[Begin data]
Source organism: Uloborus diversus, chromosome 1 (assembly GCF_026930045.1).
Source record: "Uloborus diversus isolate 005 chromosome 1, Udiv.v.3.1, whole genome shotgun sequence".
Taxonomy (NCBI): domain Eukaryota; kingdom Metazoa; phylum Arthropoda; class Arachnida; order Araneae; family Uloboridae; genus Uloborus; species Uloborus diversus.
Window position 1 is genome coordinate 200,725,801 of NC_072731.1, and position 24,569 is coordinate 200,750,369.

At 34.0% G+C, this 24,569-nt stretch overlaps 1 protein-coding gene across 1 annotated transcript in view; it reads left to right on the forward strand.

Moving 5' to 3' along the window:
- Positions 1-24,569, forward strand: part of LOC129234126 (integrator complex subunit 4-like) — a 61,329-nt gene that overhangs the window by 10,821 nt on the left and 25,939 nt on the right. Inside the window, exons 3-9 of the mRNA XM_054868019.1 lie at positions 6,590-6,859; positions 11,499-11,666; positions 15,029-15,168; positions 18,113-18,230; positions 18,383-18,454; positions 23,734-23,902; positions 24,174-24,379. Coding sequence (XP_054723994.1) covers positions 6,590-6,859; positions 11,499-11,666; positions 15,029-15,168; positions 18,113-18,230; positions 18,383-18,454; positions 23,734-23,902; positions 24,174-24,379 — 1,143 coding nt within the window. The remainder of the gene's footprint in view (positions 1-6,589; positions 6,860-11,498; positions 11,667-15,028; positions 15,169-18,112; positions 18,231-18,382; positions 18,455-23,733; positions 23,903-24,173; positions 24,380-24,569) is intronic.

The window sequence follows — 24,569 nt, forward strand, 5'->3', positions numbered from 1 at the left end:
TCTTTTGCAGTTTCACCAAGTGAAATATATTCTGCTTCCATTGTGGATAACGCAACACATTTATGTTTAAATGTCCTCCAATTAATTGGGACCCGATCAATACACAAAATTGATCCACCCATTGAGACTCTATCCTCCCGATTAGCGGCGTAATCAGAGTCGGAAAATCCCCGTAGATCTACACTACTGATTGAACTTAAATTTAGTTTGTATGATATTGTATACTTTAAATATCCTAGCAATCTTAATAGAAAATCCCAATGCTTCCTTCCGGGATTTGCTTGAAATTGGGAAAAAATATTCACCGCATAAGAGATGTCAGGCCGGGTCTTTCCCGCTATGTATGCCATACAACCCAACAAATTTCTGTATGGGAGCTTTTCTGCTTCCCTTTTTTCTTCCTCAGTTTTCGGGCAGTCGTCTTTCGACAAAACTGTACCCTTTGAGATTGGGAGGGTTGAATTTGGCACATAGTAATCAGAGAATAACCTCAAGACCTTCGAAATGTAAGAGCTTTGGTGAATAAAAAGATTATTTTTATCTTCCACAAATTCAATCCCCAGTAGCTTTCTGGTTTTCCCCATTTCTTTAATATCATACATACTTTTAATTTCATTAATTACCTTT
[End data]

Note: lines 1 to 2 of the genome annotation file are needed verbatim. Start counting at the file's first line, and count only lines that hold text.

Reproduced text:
Source organism: Uloborus diversus, chromosome 1 (assembly GCF_026930045.1).
Source record: "Uloborus diversus isolate 005 chromosome 1, Udiv.v.3.1, whole genome shotgun sequence".